The center of the Atacama Desert in Chile is considered the driest place on Earth. During an average year, the area receives less than 1 or 2 millimeters of rainfall, and no plants or animals live in the most extremely dry areas.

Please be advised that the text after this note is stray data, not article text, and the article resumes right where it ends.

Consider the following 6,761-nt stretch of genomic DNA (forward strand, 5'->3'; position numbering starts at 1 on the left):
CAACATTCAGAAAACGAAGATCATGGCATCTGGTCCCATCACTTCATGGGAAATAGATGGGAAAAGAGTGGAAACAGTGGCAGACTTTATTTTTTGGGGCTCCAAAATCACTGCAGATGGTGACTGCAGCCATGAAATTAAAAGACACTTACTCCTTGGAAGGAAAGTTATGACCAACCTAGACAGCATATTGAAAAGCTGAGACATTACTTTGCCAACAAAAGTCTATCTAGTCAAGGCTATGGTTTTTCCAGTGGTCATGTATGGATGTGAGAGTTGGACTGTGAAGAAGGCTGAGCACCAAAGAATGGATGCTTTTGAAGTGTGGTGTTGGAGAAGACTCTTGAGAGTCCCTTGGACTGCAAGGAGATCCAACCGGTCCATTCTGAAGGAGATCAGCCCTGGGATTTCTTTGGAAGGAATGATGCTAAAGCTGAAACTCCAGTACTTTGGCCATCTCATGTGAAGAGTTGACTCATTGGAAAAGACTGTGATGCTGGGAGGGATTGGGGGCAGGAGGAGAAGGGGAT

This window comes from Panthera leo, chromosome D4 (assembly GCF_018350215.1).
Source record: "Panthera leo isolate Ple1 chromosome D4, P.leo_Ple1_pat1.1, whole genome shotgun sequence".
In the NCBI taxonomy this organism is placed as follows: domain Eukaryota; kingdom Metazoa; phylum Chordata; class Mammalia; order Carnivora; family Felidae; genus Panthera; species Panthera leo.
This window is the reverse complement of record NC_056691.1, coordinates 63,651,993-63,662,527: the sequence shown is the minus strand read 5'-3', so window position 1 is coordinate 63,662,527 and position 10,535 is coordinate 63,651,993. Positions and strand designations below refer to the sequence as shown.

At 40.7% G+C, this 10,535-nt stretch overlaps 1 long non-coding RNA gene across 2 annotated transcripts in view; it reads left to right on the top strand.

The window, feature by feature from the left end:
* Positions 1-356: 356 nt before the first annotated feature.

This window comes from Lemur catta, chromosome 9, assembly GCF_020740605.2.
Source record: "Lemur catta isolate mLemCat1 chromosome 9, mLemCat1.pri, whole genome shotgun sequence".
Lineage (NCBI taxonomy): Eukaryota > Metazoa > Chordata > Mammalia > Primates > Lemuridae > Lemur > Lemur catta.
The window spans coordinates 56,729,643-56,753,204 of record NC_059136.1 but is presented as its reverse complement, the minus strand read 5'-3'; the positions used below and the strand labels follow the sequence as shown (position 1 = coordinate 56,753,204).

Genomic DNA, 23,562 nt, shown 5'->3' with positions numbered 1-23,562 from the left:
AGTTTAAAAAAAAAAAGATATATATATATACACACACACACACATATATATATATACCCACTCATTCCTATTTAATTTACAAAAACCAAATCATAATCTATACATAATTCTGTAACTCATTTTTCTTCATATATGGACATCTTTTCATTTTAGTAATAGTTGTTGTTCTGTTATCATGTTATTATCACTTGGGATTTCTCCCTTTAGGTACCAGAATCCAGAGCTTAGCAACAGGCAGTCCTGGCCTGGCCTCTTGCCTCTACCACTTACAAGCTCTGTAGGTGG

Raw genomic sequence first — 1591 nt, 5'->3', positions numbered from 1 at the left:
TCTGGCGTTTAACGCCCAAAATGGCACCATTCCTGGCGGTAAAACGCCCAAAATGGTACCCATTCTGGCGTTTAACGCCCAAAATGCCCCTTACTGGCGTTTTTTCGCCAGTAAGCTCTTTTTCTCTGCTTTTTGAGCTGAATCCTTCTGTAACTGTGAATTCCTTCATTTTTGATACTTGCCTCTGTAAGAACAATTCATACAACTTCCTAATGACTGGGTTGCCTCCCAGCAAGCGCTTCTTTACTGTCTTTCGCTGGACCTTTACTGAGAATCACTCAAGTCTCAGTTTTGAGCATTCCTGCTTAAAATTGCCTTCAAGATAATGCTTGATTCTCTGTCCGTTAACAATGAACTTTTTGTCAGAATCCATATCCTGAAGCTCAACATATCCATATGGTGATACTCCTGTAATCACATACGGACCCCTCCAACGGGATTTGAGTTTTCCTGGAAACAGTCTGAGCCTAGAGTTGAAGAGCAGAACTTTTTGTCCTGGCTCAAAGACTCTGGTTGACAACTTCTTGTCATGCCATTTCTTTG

The Atacama covers over 600 miles of southern Peru and northern Chile in South America. Some parts of the region have not recorded any rain at all since weather records have been kept. Despite the arid conditions, an estimated 1 million people live in the region, mostly near oases and coastal towns. Residents on Chile's northwest coast use fine mesh nets connected to troughs to capture moisture from the dense fog that rolls in from the Pacific Ocean.